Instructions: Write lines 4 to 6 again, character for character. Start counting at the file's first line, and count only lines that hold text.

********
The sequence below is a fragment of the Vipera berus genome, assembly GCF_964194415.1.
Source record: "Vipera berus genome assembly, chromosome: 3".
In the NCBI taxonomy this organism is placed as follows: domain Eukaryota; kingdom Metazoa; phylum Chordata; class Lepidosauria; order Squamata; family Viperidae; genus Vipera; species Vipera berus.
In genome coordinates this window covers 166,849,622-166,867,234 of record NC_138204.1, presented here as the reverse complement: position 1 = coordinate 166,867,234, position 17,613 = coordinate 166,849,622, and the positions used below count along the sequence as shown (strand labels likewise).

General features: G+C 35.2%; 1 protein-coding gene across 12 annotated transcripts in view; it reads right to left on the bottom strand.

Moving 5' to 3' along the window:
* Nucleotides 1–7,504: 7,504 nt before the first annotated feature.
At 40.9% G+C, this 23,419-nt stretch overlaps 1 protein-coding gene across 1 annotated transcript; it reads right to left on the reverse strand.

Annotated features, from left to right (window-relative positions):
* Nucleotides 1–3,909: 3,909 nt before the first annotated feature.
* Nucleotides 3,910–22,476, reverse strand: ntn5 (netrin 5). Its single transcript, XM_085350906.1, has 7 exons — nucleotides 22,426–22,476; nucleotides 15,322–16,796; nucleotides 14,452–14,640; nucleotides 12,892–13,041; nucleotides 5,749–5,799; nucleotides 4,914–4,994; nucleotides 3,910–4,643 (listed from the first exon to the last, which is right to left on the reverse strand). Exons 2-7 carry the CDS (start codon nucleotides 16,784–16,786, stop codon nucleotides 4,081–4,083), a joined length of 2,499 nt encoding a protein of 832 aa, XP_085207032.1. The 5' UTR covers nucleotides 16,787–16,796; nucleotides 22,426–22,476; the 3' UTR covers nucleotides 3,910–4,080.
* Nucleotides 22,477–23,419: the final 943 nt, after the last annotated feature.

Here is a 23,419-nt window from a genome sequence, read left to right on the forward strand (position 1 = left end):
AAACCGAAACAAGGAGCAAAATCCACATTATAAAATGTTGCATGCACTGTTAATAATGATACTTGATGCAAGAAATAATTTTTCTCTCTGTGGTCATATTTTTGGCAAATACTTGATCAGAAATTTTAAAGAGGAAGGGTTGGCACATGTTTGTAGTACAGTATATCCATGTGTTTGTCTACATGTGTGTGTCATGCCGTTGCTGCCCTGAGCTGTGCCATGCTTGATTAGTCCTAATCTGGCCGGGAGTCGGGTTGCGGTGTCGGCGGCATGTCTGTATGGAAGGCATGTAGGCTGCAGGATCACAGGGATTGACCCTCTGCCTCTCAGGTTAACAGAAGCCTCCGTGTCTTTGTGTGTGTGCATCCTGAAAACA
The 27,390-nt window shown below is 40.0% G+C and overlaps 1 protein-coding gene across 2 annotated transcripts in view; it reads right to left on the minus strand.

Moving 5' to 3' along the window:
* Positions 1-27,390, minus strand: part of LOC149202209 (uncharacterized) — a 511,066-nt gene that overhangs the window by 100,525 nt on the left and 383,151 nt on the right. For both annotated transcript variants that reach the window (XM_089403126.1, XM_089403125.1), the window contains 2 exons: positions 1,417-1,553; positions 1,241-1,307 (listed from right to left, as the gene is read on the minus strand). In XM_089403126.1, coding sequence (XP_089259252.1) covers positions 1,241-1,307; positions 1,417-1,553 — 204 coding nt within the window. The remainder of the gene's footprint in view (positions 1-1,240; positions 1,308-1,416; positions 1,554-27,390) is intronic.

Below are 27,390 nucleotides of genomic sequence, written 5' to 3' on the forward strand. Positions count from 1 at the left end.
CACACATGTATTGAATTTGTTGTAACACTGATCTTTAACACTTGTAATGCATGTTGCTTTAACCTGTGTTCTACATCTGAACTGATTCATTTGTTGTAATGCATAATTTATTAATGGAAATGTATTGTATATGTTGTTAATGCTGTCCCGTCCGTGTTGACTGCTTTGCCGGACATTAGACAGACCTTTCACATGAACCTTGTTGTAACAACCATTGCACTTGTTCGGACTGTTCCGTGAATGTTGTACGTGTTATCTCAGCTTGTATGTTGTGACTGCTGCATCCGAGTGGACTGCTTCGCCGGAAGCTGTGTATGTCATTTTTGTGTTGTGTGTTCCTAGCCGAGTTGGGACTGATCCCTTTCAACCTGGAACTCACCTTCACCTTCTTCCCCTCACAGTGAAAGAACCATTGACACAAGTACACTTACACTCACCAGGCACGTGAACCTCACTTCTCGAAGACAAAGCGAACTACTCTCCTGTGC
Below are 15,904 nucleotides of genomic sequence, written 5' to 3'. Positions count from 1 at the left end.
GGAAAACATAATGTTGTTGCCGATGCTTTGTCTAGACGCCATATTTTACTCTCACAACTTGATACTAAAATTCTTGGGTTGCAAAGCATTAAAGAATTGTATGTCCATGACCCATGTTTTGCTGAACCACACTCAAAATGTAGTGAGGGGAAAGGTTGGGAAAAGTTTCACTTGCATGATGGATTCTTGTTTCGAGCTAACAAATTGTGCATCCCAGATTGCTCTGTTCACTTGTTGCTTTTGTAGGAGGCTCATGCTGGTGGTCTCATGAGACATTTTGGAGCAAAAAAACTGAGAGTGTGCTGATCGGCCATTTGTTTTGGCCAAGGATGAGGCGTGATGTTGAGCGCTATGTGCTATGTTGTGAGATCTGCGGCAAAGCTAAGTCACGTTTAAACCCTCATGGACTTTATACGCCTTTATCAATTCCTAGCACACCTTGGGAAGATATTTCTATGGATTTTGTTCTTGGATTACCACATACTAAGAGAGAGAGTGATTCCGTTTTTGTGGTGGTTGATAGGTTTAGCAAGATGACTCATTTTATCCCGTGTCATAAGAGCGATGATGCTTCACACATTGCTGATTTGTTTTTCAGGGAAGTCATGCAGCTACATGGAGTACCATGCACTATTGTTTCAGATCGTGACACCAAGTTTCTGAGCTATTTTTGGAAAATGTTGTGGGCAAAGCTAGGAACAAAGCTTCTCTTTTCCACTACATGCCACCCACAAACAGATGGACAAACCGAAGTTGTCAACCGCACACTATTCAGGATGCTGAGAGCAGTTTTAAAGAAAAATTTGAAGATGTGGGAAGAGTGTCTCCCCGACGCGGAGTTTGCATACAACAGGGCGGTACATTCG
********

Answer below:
In genome coordinates this window covers 166,849,622-166,867,234 of record NC_138204.1, presented here as the reverse complement: position 1 = coordinate 166,867,234, position 17,613 = coordinate 166,849,622, and the positions used below count along the sequence as shown (strand labels likewise).

General features: G+C 35.2%; 1 protein-coding gene across 12 annotated transcripts in view; it reads right to left on the bottom strand.

Moving 5' to 3' along the window: